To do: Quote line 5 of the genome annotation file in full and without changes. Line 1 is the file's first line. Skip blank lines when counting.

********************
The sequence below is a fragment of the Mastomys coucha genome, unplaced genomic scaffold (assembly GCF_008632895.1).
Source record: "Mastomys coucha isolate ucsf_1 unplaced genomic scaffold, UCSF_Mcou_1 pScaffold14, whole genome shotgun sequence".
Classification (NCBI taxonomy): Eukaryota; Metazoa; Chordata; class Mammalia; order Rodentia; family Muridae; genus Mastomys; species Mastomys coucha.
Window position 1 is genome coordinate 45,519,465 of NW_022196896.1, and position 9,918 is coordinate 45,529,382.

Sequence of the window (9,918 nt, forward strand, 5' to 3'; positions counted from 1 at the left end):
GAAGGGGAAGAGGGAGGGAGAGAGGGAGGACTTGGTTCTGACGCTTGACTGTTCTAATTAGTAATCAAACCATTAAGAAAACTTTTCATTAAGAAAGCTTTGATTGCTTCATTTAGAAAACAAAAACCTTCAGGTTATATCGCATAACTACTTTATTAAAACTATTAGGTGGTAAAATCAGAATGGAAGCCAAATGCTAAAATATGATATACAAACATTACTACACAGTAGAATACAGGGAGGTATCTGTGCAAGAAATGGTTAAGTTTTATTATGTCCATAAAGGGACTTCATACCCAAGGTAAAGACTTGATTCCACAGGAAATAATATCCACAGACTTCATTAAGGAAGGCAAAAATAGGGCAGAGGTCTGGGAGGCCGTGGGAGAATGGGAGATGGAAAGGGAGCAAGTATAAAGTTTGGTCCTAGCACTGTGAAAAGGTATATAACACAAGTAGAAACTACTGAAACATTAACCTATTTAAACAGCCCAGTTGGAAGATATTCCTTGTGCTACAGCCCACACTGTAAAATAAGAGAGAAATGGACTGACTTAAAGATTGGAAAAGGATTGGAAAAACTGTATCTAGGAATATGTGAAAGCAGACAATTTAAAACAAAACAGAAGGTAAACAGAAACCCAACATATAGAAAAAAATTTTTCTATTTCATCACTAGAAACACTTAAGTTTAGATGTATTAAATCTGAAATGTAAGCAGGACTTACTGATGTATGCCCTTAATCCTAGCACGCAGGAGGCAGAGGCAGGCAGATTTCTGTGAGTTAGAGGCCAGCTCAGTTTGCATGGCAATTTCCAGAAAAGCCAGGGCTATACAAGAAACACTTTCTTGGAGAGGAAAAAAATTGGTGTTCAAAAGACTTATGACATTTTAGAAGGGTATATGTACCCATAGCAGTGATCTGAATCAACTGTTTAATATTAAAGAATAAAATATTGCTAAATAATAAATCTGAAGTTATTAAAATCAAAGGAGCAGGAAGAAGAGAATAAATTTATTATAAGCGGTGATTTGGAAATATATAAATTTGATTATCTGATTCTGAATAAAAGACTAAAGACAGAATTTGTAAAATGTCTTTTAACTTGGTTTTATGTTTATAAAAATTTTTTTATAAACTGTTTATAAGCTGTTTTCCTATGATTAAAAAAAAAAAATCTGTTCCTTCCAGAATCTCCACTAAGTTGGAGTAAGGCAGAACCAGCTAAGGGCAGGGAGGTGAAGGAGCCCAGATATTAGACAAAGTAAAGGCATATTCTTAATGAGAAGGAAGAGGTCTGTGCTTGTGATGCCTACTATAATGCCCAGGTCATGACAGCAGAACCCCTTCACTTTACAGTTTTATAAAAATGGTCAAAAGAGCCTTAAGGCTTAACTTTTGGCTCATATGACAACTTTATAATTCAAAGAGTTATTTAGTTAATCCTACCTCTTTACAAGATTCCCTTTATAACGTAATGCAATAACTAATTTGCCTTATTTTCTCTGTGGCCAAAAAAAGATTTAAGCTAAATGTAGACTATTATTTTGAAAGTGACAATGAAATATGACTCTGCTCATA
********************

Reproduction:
Sequence of the window (9,918 nt, forward strand, 5' to 3'; positions counted from 1 at the left end):